The good news: Scientific work is not rocket science, and the more practice you get in it, the easier it will be for you. With every new home or seminar work, you take the work of course as a matter of course.
To help you get started – and of course to help with later scientific work – we have put together some basic tips for you. These remind you once again of the most important points and can also serve as a kind of checklist, if you have thought of everything.
Choose the correct method
In order to do scientific work properly, you have to choose the right method. It is about a fundamental choice between qualitative or quantitative research, but also about meaningful data and results that can be used. So you should not build your work on a survey of 15 participants.
Work step by step
If you do a lot at once, you will not get faster, but only make more mistakes. Better go through one step at a time and avoid multitasking as much as you can. It will not do you any good if you already create an outline and write first sections while you are still busy with the research. Presumably, you only do duplicate work, because further points must be included in the structure or the further research leads to the fact that already written text must be revised.
Plan in detail
Before bachelor and master theses, most students naturally create a plan – a procedure that is also useful for student projects. Of course, this planning can not and must not be the icing on the cake, but the different work phases and the structure of the work should be established. Above all, you should plan sufficient time buffers so that you do not run out of time if something does not go according to plan.
The goal of a scientific work is clear – one should think so. However, this is often not the case, because there are several possible objectives:
The construction of theories and hypotheses based on existing material.
The verification or falsification, for example, by empirical investigations and the analysis of existing technical literature, of certain theories.
Reviewing existing theories and findings for their practical benefits.
Depending on which of the three objectives applies, the structure of the scientific work must be adapted.
The results of each work step must be completely documented and archived. As a student, this is above all in your own interest, because only then are you able, at the end of the work, to understand certain thoughts and considerations from the beginning of the process. Then it will be easy for you to explain your work and procedure in the text.
Both sensible documentation and medium- and long-term archiving require a fixed system. You must have already created and tested this before starting the work process. Because during the actual research and writing process you should not have to worry about the technical implementation anymore.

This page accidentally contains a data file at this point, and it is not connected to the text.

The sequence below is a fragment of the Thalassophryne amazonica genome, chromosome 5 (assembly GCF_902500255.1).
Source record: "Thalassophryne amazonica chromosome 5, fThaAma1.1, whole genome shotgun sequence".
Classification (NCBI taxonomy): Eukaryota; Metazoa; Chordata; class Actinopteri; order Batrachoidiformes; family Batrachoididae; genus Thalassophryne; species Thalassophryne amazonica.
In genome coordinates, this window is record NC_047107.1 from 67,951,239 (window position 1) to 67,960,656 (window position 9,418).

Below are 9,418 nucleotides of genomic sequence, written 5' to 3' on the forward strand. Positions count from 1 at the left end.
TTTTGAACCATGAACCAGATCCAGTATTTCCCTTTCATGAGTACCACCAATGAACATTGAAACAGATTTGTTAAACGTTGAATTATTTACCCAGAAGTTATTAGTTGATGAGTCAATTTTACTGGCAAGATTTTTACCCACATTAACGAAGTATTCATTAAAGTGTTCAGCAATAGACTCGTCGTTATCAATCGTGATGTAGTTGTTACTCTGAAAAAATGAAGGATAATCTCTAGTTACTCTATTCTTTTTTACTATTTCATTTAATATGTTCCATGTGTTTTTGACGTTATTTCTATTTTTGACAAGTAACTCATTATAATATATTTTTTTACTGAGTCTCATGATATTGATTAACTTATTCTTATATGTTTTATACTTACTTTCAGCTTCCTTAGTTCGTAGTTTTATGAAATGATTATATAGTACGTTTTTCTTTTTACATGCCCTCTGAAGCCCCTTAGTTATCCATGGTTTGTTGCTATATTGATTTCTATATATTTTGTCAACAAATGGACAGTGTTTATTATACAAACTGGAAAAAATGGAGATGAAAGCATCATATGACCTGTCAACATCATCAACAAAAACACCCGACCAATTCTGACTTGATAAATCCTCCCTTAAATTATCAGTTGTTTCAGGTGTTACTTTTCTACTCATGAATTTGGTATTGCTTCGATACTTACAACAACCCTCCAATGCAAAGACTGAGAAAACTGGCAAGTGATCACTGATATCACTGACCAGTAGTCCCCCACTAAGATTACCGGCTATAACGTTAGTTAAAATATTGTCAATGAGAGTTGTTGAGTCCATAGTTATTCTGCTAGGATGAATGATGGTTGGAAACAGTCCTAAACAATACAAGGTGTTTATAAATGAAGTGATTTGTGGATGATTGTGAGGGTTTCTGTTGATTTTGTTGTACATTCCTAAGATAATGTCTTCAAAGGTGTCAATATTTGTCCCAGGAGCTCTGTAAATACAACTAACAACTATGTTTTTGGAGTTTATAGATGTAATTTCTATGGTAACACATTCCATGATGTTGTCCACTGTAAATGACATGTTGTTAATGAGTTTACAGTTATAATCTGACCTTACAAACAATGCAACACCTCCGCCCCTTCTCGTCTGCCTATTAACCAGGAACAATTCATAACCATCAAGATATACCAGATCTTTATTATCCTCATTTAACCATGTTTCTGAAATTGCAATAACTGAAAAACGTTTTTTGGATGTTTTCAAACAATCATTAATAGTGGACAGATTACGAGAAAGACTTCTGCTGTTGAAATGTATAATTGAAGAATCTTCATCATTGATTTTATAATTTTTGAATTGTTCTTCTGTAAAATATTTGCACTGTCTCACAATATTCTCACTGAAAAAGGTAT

What applies to your system, should continue with the tools used. Ideally, you have thoroughly tested all the programs and devices before they are used in a productive environment – for example, in lectures and during the preparation of papers and transfer tasks – and master the handling of them without any problems.
Regardless of the word processing program used, it is important to create your scientific texts using stylesheets. These facilitate the implementation of all formal requirements and save you a lot of time and effort in the course of a work.
Verify the level of knowledge
Quotation rules and guidelines for the standards of scientific work are constantly being revised. Students should keep up to date in this area and follow the latest developments. Most colleges publish relevant information in the eLearning system or intranet that students usually have access to. Use this information source.
The golden rule of any scientific work: The sources of a work must be easily findable. In order to ensure traceable sources, various citation styles have been developed over time. Often, educational institutions allow students to choose between several styles. Then: Decide on a style and implement it consistently. Also, make sure to include in the bibliography all sources and books that you have used to create your scholarly work.
In addition, we recommend that you consult with the responsible professor or lecturer in advance of a scientific work and look at the individual rules and requirements of the chair, especially when it comes to quotation rules or formal guidelines.